Daodejing Chapter 55: like an infant

Richard Brown
2 min readAug 15, 2023

Those who possess
Abundant inner power
Are like an infant.
Poisonous insects
Do not sting them,
Ferocious beasts
Do not pounce upon them,
Predatory birds
Do not swoop down on them.
An infant’s bones are supple,
Its muscles are tender,
But its grip is firm.
It has never known
The union of male and female,
But its member can stand erect,
Because its vital essence is at its peak.
It can cry all day without going hoarse,
Because its innate harmony is at its peak.
To know harmony is constancy.
To know constancy is enlightenment.
To strive to extend your life is unpropitious.
Letting your heart-and-mind
Direct your vital energy
Means resorting to force.
Brute force ages quickly.
It goes against the Dao.
Going against the Dao
Leads to an early end.

Notes
1.) See Chapter 10 of the Daodejing for a similar comparison:
“Can you concentrate your vital energy and reach a state of suppleness,
Like an infant?”

Infancy is the weakest and most vulnerable phase of human life. Yet an infant’s grip is firm, its energy seems boundless, and its body seems immune to attacks from predators. This innate power comes from the infant’s primordial Qi (气) or vital energy. Qi is self-sufficient and self-renewable, but abusing it only brings negative results. Trying to direct it with your heart-and-mind only transforms its natural power into its opposite: unnatural force.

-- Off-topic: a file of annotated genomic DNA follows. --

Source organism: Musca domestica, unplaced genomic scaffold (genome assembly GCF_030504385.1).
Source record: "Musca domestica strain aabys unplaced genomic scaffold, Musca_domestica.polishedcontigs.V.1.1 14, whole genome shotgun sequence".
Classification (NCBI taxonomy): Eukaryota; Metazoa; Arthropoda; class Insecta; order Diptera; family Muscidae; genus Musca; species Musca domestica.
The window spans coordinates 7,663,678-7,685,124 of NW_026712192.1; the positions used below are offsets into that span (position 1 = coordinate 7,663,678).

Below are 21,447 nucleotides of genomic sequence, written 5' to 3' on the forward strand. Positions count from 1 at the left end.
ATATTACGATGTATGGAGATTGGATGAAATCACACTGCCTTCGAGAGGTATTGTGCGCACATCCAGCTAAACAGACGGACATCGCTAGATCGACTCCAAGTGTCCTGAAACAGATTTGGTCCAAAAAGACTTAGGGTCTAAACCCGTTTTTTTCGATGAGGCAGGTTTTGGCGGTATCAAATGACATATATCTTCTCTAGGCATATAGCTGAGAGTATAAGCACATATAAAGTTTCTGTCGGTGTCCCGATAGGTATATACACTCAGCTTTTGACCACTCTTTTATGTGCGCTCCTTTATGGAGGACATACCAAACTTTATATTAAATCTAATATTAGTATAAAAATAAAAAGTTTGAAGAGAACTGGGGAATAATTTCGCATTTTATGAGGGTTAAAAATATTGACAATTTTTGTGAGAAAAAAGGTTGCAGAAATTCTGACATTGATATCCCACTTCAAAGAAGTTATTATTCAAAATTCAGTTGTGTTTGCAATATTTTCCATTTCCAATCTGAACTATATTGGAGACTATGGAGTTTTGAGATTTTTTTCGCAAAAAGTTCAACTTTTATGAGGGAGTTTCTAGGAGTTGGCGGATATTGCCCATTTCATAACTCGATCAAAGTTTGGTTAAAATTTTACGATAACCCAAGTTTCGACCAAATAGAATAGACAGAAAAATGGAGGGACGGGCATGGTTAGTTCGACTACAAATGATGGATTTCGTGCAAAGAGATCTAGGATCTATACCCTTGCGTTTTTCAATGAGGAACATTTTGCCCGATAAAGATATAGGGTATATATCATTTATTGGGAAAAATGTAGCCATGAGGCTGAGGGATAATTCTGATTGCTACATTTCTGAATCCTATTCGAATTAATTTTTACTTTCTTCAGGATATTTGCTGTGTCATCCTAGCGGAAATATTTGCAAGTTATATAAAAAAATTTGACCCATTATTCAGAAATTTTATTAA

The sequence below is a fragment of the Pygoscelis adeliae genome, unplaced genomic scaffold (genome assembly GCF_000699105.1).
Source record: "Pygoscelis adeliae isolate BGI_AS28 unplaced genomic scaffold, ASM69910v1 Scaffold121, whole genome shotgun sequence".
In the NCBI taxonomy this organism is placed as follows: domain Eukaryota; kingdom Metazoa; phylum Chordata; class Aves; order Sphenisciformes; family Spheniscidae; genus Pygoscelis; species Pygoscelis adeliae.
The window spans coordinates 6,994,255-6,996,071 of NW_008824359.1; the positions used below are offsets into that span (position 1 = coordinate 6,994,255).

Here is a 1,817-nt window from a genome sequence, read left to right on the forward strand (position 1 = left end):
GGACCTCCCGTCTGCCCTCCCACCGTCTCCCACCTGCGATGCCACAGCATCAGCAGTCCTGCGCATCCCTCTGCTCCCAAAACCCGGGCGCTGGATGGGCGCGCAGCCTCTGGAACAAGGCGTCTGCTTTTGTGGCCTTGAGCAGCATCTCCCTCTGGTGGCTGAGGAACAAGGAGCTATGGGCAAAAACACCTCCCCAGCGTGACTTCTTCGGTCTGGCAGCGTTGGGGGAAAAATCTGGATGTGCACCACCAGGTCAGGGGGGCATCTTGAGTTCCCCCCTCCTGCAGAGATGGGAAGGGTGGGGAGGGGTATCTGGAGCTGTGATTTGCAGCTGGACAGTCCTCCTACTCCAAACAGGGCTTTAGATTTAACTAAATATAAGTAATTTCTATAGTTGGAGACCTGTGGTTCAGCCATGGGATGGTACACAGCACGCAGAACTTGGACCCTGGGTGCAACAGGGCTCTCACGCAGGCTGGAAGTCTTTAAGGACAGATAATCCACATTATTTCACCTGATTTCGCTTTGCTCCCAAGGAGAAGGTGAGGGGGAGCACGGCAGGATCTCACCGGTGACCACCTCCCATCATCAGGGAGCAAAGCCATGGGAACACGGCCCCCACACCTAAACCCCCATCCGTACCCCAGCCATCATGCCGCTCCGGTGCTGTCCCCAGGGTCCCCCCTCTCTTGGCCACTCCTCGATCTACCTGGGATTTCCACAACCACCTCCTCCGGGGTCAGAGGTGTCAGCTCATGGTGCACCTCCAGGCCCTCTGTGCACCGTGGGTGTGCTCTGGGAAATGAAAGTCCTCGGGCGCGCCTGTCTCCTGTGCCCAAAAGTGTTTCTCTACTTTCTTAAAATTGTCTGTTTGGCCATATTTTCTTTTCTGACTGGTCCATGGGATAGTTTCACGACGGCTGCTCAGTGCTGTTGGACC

2.) The final three lines are the same as the concluding ones of Chapter 30:
Brute force ages quickly.
It goes against the Dao.
Going against the Dao
Leads to an early end.

It is certainly a lesson that is worth repeating.

3.) I took this image at Longhu (Dragon Tiger) Mountain, a famous Daoist site about ten miles south of Yingtan in Jiangxi Province. A great place to visit!

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Richard Brown

I live in Taiwan and am interested in exploring what ancient Chinese philosophy can tell us about technology and the rise of modern China.